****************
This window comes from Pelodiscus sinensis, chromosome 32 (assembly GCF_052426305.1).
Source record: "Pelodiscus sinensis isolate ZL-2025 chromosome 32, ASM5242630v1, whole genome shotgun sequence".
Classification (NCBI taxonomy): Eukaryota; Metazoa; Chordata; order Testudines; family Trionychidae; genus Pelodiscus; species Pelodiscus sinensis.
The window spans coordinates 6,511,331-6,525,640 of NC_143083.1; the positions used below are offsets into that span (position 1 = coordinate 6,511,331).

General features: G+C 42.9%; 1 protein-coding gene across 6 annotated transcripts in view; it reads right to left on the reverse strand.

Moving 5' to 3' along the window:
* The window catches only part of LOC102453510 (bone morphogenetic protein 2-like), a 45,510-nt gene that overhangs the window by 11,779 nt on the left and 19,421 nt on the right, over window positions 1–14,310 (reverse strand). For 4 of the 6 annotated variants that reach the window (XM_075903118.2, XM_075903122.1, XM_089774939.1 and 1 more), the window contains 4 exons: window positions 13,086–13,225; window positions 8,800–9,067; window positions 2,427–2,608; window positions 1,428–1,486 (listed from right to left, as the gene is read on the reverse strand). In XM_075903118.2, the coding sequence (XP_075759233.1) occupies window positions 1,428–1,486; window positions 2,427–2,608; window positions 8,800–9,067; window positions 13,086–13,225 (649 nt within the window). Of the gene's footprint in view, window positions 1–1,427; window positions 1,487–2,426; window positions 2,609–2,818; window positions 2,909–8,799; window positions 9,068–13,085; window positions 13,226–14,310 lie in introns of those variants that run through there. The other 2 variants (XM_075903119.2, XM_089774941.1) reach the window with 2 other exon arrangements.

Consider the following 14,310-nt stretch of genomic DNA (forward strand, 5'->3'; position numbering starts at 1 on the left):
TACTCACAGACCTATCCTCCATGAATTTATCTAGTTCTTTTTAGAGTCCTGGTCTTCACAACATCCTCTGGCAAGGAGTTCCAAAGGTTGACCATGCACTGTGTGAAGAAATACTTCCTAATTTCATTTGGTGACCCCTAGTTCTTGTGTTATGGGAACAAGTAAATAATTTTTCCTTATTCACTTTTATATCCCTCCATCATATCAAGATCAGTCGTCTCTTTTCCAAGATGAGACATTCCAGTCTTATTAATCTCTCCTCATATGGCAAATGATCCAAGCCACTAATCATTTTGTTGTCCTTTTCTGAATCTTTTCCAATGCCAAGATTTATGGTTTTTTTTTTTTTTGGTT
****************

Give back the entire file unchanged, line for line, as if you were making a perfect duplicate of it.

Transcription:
This window comes from Pelodiscus sinensis, chromosome 32 (assembly GCF_052426305.1).
Source record: "Pelodiscus sinensis isolate ZL-2025 chromosome 32, ASM5242630v1, whole genome shotgun sequence".
Classification (NCBI taxonomy): Eukaryota; Metazoa; Chordata; order Testudines; family Trionychidae; genus Pelodiscus; species Pelodiscus sinensis.
The window spans coordinates 6,511,331-6,525,640 of NC_143083.1; the positions used below are offsets into that span (position 1 = coordinate 6,511,331).

General features: G+C 42.9%; 1 protein-coding gene across 6 annotated transcripts in view; it reads right to left on the reverse strand.

Moving 5' to 3' along the window:
* The window catches only part of LOC102453510 (bone morphogenetic protein 2-like), a 45,510-nt gene that overhangs the window by 11,779 nt on the left and 19,421 nt on the right, over window positions 1–14,310 (reverse strand). For 4 of the 6 annotated variants that reach the window (XM_075903118.2, XM_075903122.1, XM_089774939.1 and 1 more), the window contains 4 exons: window positions 13,086–13,225; window positions 8,800–9,067; window positions 2,427–2,608; window positions 1,428–1,486 (listed from right to left, as the gene is read on the reverse strand). In XM_075903118.2, the coding sequence (XP_075759233.1) occupies window positions 1,428–1,486; window positions 2,427–2,608; window positions 8,800–9,067; window positions 13,086–13,225 (649 nt within the window). Of the gene's footprint in view, window positions 1–1,427; window positions 1,487–2,426; window positions 2,609–2,818; window positions 2,909–8,799; window positions 9,068–13,085; window positions 13,226–14,310 lie in introns of those variants that run through there. The other 2 variants (XM_075903119.2, XM_089774941.1) reach the window with 2 other exon arrangements.

Consider the following 14,310-nt stretch of genomic DNA (forward strand, 5'->3'; position numbering starts at 1 on the left):
TACTCACAGACCTATCCTCCATGAATTTATCTAGTTCTTTTTAGAGTCCTGGTCTTCACAACATCCTCTGGCAAGGAGTTCCAAAGGTTGACCATGCACTGTGTGAAGAAATACTTCCTAATTTCATTTGGTGACCCCTAGTTCTTGTGTTATGGGAACAAGTAAATAATTTTTCCTTATTCACTTTTATATCCCTCCATCATATCAAGATCAGTCGTCTCTTTTCCAAGATGAGACATTCCAGTCTTATTAATCTCTCCTCATATGGCAAATGATCCAAGCCACTAATCATTTTGTTGTCCTTTTCTGAATCTTTTCCAATGCCAAGATTTATGGTTTTTTTTTTTTTTGGTT